Profile

RESEARCH INTERESTS
Proper control of the cell cycle is essential for the formation and survival of multi-cellular organisms, and derangements in cell-cycle regulation are often observed in pathological states such as cancer and birth defects. My laboratory uses Drosophila melanogaster to study cell-cycle regulation during the development of a multi-cellular organism. The high degree of functional conservation of genes combined with the superb genetics and cell biology of Drosophila make it an attractive model organism.

EXPERIMENTAL APPROACHES
Drosophila genetics is the major tool we use to identify and characterize new genes that regulate the cell cycle. We complement our genetic approaches with both cell biology and biochemistry, including genome-scale biochemical screening. We also utilize cultured mammalian cells and Xenopus embryos (in collaboration with Dr. Ethan Lee) to further characterize new genes identified in Drosophila that play conserved roles in cell-cycle regulation in higher organisms.

CELL CYCLE REGULATION BY DROSOPHILA MCPH1
Mutations in the human microcephalin (MCPH1) gene result in primary microcephaly ("small head" in Greek), a developmental condition in which cerebral cortex size is severely reduced. We identified mcph1, the Drosophila homolog of human MCPH1, in a genetic screen for cell-cycle regulators. Embryos from null mcph1 females undergo mitotic arrest as a consequence of mitotic entry in the face of DNA defects. Current efforts are directed towards identifying the pathways in which MCPH1 participates by using both genetic and biochemical approaches.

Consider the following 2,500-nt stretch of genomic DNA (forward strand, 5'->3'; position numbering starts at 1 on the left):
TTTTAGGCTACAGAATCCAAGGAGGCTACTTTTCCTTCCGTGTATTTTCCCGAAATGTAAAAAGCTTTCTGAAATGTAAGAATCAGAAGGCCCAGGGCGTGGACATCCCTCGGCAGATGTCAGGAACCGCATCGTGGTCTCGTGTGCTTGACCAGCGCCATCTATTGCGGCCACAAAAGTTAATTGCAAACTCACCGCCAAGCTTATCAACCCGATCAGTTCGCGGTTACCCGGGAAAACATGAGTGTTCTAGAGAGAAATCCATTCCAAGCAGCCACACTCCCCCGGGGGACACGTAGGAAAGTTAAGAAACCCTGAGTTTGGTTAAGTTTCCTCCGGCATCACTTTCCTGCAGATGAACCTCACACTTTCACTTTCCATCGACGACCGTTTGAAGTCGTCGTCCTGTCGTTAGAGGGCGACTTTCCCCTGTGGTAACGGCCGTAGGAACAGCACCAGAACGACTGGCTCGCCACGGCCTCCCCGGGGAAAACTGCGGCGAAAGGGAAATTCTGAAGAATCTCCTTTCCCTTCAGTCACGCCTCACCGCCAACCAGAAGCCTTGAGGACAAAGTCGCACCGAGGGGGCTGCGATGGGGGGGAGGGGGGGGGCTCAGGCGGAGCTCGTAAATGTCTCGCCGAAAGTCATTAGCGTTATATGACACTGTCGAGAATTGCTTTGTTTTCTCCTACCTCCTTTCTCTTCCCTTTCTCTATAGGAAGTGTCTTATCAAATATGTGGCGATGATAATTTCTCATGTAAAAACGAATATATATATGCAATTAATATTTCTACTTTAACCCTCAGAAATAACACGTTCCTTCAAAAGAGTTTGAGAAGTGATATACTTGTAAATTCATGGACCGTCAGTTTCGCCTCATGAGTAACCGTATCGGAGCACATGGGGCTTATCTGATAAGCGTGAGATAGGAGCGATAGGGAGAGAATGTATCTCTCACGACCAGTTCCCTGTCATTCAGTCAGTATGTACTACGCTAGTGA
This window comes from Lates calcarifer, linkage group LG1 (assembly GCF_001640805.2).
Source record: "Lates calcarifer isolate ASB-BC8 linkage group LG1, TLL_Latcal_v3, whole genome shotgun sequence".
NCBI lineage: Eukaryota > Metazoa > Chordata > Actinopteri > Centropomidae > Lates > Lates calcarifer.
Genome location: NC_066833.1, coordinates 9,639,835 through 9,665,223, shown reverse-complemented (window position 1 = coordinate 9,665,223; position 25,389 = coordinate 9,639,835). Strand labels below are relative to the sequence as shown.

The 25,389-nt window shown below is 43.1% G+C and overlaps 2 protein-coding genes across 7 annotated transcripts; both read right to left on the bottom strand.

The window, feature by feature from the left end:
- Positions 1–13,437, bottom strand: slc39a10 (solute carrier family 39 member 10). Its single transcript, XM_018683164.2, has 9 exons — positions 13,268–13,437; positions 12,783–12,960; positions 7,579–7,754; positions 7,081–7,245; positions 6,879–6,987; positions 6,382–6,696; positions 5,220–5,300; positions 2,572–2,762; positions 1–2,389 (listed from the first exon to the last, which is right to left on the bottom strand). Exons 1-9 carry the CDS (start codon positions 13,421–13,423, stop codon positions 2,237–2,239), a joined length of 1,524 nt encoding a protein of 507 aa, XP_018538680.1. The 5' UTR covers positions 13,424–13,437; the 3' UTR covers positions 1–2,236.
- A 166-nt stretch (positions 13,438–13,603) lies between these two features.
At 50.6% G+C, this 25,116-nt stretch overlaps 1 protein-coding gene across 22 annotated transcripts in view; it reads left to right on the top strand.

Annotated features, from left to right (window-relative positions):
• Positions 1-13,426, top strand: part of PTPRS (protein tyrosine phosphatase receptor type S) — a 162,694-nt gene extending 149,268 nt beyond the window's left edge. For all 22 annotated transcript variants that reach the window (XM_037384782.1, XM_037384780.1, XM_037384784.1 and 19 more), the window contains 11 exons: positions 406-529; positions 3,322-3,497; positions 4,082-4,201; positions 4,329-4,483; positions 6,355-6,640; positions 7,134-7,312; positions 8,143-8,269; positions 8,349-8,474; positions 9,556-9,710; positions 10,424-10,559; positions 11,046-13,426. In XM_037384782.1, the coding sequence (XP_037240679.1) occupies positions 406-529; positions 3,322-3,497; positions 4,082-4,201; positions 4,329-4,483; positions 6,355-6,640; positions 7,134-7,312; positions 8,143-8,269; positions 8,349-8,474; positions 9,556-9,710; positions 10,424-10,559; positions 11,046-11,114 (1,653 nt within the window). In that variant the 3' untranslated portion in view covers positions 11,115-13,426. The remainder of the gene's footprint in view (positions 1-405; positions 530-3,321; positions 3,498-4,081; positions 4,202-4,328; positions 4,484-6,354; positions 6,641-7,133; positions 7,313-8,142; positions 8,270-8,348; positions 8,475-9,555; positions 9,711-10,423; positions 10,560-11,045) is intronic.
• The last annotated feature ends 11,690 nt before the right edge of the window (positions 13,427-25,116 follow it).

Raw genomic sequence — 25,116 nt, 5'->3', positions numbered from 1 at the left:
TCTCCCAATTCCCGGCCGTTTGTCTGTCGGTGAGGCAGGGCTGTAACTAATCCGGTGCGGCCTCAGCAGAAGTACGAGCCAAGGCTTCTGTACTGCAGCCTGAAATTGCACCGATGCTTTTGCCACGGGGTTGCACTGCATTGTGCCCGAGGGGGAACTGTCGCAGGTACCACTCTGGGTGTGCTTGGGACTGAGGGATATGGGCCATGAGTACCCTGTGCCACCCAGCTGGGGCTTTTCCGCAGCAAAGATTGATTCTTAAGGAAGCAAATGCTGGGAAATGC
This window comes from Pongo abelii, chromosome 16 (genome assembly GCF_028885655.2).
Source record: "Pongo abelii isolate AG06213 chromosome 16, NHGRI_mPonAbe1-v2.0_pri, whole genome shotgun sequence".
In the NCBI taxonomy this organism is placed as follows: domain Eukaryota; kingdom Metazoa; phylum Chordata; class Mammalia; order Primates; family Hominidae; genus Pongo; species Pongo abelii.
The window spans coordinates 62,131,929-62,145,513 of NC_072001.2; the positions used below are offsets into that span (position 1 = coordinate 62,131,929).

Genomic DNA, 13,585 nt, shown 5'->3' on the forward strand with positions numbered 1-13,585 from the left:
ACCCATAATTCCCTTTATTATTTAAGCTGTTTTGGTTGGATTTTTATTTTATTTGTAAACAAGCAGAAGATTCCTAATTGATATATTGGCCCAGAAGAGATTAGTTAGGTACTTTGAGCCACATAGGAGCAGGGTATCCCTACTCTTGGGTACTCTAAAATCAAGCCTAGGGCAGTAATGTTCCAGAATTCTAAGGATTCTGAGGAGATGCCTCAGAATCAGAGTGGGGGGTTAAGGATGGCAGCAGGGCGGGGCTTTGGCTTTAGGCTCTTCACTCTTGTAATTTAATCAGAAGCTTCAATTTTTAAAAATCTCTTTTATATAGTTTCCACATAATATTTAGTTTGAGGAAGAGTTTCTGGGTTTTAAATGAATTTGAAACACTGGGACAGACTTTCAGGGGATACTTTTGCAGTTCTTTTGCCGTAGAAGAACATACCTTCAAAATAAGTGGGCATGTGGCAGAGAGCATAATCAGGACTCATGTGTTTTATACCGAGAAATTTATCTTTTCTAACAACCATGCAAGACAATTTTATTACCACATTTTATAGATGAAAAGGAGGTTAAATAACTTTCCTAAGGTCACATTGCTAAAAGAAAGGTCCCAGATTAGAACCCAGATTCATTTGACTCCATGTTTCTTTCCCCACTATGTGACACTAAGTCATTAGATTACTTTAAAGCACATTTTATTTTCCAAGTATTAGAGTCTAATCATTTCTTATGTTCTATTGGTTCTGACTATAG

NOPO IS A CANDIDATE E3 UBIQUITIN LIGASE THAT CONTROLS EARLY EMBRYONIC CELL CYCLE
We also identified no poles (nopo) in our genetic screen for cell-cycle regulators in the early embryo. Like mcph1, embryos from null nopo females undergo mitotic arrest secondary to mitotic entry with damaged or incompletely replicated DNA. nopo-derived embryos exhibit a high frequency of spindles that lack centrosomes (hence the name "no poles") and misaligned chromosomes. The predicted NOPO protein contains a RING domain and is a candidate E3 ubiquitin ligase. Current efforts are directed towards identifying NOPO targets using both genetic and biochemical approaches.

MAT89Bb IS REQUIRED FOR SPERMATOGENESIS
We identified Mat89Bb as a substrate of PNG, a kinase that coordinates cell cycles in early embryos of Drosophila. Unexpectedly, we have found by mutant analysis that Mat89Bb is required for male fertility. We observe defects in coupling between the nucleus and centrosomes throughout spermatogenesis in Mat89Bb males leading to defects in meiotic spindle assembly and chromosome segregation. Our data indicate that these defects are due to lack of proper localization of dynein, a microtubule motor, to the nuclear periphery in Mat89Bb spermatocytes. Current efforts are directed towards understanding the basis for regulation of dynein by Mat89Bb.

Publications

The following timeline graph is generated from all co-authored publications.